I grabbed her hook, pumped it a bit and smiled sheepishly. "Uh, yes, this is Andrew." I looked in the back seat of her car and smiled at the two boys who grinned back. Cody, the younger one, was practically effervescent at the thought of going swimming in the hotel pool after dinner.
Jan bubbled as she slid back behind the driver's seat, "So hop in. Cody, move over and make room for Andrew."
We arrived at the restaurant, went through the line, paid for our food, and ate and talked amidst the chattering of our three sons. The only thing I had to do for Jan Turner that entire evening was unscrew the top on the ketchup bottle.
Later that night, as our three sons splashed in the pool, Jan and I sat on the side and she told me about life before her illness.
"We were a typical single-parent family. You know, busy all the time. Life was so good, in fact, that I was seriously thinking about adopting a third child."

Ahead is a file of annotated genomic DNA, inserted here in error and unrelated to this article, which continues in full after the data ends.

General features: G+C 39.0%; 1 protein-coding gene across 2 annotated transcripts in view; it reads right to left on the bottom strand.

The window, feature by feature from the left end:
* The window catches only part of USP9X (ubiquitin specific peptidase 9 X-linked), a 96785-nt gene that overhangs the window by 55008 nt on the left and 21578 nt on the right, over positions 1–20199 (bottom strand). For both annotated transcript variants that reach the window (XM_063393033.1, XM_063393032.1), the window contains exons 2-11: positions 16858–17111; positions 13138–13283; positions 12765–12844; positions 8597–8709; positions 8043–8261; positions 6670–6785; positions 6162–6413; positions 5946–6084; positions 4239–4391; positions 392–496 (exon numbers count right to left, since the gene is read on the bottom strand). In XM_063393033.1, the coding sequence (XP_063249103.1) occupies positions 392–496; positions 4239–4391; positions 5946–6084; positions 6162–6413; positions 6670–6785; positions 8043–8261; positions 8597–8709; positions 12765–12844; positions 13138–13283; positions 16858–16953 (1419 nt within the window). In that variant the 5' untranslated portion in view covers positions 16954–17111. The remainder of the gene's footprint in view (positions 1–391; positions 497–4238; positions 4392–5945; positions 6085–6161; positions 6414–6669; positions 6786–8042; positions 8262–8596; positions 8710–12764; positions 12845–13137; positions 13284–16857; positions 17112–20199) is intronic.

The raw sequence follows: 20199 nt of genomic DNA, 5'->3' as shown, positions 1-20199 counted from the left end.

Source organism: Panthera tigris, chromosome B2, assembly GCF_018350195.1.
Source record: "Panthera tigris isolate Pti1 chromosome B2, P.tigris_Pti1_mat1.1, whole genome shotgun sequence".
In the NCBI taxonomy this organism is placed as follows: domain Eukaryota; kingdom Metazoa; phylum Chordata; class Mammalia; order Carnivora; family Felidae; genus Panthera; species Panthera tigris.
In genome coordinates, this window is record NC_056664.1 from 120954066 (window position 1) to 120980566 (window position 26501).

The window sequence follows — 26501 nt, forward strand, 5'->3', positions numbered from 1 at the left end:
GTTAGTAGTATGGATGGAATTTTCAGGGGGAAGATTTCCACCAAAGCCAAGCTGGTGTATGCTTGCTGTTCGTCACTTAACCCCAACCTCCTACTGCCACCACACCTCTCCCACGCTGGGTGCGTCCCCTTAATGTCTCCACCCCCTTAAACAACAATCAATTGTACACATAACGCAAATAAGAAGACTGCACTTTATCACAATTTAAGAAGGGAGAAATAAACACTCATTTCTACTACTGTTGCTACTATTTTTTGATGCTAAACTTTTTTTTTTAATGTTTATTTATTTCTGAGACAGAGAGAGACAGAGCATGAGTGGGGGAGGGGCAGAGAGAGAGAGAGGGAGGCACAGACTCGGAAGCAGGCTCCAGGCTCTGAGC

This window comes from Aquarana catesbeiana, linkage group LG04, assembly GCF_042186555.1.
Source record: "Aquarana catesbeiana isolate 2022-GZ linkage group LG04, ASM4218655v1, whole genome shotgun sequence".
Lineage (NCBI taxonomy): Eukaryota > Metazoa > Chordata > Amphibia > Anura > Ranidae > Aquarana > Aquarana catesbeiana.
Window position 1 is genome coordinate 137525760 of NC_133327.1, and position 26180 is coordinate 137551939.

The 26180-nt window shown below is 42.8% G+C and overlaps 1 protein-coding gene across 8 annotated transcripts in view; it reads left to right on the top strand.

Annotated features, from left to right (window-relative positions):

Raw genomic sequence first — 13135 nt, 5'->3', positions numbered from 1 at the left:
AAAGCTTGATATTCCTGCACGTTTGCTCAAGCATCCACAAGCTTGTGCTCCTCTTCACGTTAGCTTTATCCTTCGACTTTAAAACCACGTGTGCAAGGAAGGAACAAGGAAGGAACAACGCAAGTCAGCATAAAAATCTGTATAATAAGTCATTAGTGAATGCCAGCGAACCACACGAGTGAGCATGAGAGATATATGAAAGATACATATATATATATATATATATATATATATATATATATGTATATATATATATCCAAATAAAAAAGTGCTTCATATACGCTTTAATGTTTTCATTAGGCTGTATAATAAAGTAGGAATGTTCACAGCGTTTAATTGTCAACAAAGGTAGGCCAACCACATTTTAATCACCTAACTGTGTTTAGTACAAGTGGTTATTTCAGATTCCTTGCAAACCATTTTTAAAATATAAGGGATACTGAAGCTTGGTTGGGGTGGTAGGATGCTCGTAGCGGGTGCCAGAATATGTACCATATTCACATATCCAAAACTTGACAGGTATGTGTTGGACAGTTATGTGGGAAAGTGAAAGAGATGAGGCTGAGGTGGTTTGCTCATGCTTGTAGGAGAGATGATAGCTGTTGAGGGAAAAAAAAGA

My conscience stung. I had to face it ― the woman next to me was better at single parenting than I ever thought about being.
Jan continued. "One Sunday in November of 1989, I was playing my trumpet at the front of my church when I suddenly felt weak, dizzy and nauseous. I struggled down the aisle, motioned for the boys to follow me and drove home. I crawled into bed, but by evening I knew I had to get help."
Jan then explained that by the time she arrived at the hospital, she was comatose. Her blood pressure had dropped so much that her body was already shutting down. She had pneumococcal pneumonia, the same bacterial infection that took the life of Muppets creator Jim Henson. One of its disastrous side effects is an activation of the body's clotting system, which causes the blood vessels to plug up. Because there was suddenly no blood flow to her hands or feet, she quickly developed gangrene in all four extremities. Two weeks after being admitted to the hospital, Jan's arms had to be amputated at mid-forearm and her legs at mid-shin.
Just before the surgery, she said she cried out, "Oh God, no! How can I live without arms and legs, feet or hands? Never walk again? Never play the trumpet, guitar, piano or any of the instruments I teach? I'll never be able to hug my sons or take care of them. Oh God, don't let me depend on others for the rest of my life!"